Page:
The Adlerian made a comment on my “Sweet Romance” Battlestar Galactica post which he ended by saying “Generally though, the show is a bit like Lost and X Files in that I doubt the writers ever had a point, thus it’s sort of a waste to watch.”
This is an interesting point; over at i09.com they have as part of their “Morning Spoilers” today a discussion of the first two episodes of the coming season of Lost. I’m a big Lost fan, but I think most of us will agree that there was a point somewhere in there where we would have totally agreed that the writers were just making shit up as they went, without any overall plan. Which is horrifying, since shows like this are structured around revelations and mysteries and the idea that there is no well-planned ultimate point kind of stabs me in the liver. I was a big X-Files fan too, at least for a while, until it became painfully clear they had no overall plan. Bastards.
Lost feels like, if they didn’t have a plan to begin with, they’ve actually regrouped and made one. Which I hope turns out to be true. Even if the ending is a let down (which of course it will have to be), at least if it ties things together and feels like an organic ending to a real story, I’ll be happy.
I sympathize, though. When creating stories, it’s foolish, sometimes, to assume that you’re going to get the opportunity to tell a long, complex story. You can’t always assume you’re going to get a 12-book deal to tell your epic cycle, and TV producers must have it worse because even if your show gets picked up, there’s no guarantee you’ll get the 5 seasons or whatever to tell your story. Sometimes you just focus on the great idea, the beginning, the 2/3s of the overall story you can see in a flash of inspiration, and you just coast along hoping to have a second flash before you have to write that last act.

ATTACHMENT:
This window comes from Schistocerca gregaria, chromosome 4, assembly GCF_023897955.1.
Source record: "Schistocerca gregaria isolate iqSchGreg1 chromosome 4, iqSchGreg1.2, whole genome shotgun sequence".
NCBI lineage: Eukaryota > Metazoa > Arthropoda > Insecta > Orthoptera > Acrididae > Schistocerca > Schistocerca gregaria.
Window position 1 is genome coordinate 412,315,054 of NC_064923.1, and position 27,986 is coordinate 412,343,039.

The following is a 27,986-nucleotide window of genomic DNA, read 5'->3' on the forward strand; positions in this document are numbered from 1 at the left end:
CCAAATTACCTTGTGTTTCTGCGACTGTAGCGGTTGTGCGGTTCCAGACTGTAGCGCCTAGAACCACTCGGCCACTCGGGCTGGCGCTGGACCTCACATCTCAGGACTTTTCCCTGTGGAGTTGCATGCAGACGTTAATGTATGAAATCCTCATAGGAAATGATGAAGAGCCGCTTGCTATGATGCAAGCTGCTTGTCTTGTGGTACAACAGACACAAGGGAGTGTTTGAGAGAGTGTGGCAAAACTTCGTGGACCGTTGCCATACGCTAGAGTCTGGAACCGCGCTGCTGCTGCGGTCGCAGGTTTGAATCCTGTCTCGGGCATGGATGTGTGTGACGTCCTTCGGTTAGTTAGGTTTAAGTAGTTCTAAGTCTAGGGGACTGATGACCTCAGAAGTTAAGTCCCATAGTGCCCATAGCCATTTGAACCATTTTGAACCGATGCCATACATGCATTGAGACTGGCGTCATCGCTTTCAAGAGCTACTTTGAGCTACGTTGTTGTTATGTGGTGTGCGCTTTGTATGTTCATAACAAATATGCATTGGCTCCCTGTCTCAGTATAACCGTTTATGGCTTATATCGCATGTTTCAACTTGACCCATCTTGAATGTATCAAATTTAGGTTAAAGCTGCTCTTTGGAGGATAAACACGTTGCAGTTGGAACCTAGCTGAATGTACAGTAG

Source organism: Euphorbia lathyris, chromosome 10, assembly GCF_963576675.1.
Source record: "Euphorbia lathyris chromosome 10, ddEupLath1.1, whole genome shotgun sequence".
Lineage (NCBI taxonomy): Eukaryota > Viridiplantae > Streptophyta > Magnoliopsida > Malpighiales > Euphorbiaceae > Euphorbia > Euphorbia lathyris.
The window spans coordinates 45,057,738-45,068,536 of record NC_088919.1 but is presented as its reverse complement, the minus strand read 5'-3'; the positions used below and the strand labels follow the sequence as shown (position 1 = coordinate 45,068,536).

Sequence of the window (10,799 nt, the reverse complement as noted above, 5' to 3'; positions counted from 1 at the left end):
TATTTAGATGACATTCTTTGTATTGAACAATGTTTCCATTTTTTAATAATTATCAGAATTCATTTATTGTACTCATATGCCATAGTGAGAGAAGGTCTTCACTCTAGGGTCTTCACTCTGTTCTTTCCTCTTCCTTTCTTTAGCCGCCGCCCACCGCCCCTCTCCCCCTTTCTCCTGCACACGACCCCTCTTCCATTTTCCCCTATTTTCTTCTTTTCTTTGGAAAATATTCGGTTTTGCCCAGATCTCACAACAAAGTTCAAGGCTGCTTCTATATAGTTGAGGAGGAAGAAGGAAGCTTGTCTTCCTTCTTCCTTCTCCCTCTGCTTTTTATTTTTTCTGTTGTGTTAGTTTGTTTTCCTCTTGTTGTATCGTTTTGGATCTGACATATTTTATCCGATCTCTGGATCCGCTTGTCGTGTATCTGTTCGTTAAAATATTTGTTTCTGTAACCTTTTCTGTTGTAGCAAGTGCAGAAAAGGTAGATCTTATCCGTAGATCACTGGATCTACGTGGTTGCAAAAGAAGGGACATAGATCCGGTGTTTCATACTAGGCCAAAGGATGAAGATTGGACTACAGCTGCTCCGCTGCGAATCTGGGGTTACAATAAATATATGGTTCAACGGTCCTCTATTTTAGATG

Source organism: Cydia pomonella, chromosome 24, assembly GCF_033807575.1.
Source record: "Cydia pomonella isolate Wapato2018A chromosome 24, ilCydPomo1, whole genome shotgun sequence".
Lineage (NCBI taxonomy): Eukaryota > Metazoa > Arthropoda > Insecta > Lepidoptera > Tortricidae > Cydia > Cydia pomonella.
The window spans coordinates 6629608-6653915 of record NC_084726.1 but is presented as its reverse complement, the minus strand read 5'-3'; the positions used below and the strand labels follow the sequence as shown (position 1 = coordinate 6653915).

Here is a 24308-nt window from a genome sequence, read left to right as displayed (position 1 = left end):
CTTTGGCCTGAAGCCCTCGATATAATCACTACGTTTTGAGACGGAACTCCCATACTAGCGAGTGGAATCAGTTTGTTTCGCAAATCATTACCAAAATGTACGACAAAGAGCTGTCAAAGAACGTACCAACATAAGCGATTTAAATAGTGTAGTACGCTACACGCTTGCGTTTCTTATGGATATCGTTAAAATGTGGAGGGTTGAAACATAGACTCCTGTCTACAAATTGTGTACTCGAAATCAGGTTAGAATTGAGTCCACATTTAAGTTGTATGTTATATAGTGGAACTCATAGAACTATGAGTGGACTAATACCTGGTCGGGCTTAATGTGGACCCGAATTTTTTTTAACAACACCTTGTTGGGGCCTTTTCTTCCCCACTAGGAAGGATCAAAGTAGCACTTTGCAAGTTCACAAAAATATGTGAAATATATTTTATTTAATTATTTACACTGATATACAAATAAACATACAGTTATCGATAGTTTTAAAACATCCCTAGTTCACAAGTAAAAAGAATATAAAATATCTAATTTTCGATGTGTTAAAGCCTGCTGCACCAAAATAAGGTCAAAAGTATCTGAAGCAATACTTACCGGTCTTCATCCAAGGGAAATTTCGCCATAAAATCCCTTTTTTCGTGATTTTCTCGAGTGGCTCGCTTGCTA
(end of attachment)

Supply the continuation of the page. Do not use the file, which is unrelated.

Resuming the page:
Heck, if I have 2/3s of a great idea for a series of books and someone wants to publish it, I’m not going to worry about coming up with the actual ending until I have to, y’know?
With Avery Cates, it was a bit different; The Electric Church was conceived as a standalone story, but the nature of the character and the universe left it very naturally open to sequels; Avery’s a guy who, you can easily imagine, has an exciting life and there are a lot of stories to tell. The universe itself I always saw as changing, evolving (or devolving), and that’s going to increasingly be part of the story – but I didn’t have to have that mapped out back in 2005 when I originally sold the book.
I don’t like to write that way; If I map everything out, I get bored with actually writing it. I prefer to start with a spark and see where it leads me. I usually have a vague idea of where I’m going, but I prefer to rely on instinct. Of course, my schedules for writing books are a little more leisurely than coming up with entire seasons of TV shows, and the budgets involved are lower. Lost probably costs multiple millions per episode when you factor in everything from Craft Services to Post-production to Marketing, whereas my budget for writing Cates novels is basically liquor costs. Which are considerable, but still an order of magnitude lower.